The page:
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Our Oceans Are Drowning

Our Oceans Are Drowning was made for the Edinburgh Fringe Festival 2011 supported by Dancebase. It was inspired by current environmental issues surrounding the melting of the polar ice-caps due to global warming.

Now in this moment, the smallest gesture can have the biggest consequence. Never has information flown so quickly and yet it is possible that we have never been less aware.

Our Oceans has been performed at Yorkshire Dance, Bodysurf Scotland, the Platform and at Unfix festival.

‘Rosalind Masson is a young Scottish dance-maker who constantly pushes herself to explore different styles, context, issues. There’s a visual poetry in Our Oceans Are Drowning , a thoughtful quality in Masson’s movement that lends subtlety and eloquence to her eco- sensitive message.’ – Mary Brennan

‘Masson’s style is always elegant: the severity of her message is tempered by the fluidity and finesse of her movement. Harsh sections of the soundtrack – using the sounds of planets, recorded by NASA, as a techno assualt – are matched by frantic, repetitious gestures. Like a re-imagining of voguing as post-modern dance, or a new version of Indian dance’s stylised poses, her urgent sequences capture the neurotic activity of a creature preparing to destroy its own home.’ Posted by Gareth K Vile, Tue 09 Aug 2011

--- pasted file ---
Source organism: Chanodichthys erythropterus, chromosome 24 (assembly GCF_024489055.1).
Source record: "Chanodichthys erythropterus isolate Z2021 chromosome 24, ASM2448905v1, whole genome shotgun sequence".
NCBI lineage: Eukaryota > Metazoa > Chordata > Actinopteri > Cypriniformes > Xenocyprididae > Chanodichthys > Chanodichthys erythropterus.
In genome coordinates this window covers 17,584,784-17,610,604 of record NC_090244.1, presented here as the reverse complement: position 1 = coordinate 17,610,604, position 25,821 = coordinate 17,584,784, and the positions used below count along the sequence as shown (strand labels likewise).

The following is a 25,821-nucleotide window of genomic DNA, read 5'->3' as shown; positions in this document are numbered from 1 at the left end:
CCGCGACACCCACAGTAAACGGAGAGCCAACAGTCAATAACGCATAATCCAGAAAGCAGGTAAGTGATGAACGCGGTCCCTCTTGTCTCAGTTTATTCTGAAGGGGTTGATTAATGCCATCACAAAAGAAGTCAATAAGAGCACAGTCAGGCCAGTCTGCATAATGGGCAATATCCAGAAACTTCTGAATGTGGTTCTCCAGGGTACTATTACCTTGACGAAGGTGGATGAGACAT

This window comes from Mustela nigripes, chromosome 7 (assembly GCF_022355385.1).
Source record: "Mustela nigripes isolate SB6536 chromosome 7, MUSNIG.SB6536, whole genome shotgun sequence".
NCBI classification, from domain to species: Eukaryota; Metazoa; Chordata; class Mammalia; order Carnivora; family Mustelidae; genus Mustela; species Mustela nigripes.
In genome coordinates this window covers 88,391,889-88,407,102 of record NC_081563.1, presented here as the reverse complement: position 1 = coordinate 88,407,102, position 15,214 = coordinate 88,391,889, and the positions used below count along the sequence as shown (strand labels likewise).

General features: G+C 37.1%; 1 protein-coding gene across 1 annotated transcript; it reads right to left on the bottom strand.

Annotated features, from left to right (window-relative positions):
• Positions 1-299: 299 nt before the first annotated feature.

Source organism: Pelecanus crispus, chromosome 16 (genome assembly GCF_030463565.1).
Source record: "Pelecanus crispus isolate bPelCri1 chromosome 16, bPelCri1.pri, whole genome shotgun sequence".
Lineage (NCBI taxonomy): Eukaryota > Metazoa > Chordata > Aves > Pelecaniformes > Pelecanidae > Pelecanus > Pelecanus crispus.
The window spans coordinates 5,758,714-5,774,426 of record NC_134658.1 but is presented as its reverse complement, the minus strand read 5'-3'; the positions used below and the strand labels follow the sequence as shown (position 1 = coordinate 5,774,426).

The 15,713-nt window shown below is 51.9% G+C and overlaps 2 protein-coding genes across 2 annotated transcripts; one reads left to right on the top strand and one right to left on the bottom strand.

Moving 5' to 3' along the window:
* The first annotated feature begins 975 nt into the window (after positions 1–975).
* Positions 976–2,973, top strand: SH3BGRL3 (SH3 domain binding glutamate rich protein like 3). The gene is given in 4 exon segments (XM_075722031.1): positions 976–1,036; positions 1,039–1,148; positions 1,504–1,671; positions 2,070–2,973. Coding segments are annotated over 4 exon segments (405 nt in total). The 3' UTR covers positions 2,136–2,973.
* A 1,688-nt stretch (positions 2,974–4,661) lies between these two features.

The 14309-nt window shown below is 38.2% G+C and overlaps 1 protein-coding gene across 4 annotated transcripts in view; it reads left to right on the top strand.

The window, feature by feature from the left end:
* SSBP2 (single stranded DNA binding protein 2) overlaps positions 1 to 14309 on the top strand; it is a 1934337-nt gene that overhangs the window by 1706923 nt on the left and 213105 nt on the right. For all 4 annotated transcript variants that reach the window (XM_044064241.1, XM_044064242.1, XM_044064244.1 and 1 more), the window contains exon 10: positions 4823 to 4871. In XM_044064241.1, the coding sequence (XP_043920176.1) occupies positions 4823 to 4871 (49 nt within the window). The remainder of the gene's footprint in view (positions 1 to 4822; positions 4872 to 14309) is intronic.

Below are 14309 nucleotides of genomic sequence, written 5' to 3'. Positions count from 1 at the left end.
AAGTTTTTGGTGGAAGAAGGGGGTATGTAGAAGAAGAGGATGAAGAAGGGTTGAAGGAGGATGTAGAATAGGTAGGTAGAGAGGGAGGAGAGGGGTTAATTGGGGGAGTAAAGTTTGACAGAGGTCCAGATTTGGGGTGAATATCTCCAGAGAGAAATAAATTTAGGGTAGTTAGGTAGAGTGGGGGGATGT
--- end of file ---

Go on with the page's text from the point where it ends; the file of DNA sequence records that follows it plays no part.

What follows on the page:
‘ALMOST imperceptibly a soundscape becomes audible and the body (dancer/choreographer Rosalind Masson) begins to move, apparently randomly, before lapsing into stillness, again and again. Masson has the enviable ability to make each move look as though it happens organically, involuntarily, without a hint of anticipation of the next. Somehow the progression from her sporadic waking up to chaotic (in the mathematical sense) whirling movements succeeds in conveying the underlying feeling of climate change heralded in the title, The Oceans are Drowning. As the lights dim, the white coffee cups, now scattered, glow enigmatically …. It’s both an effective and a beautiful meld of science and dance.’ – Northings Art Magazine – Review by Jennie Macfie

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Photo by Neil Thomas Douglas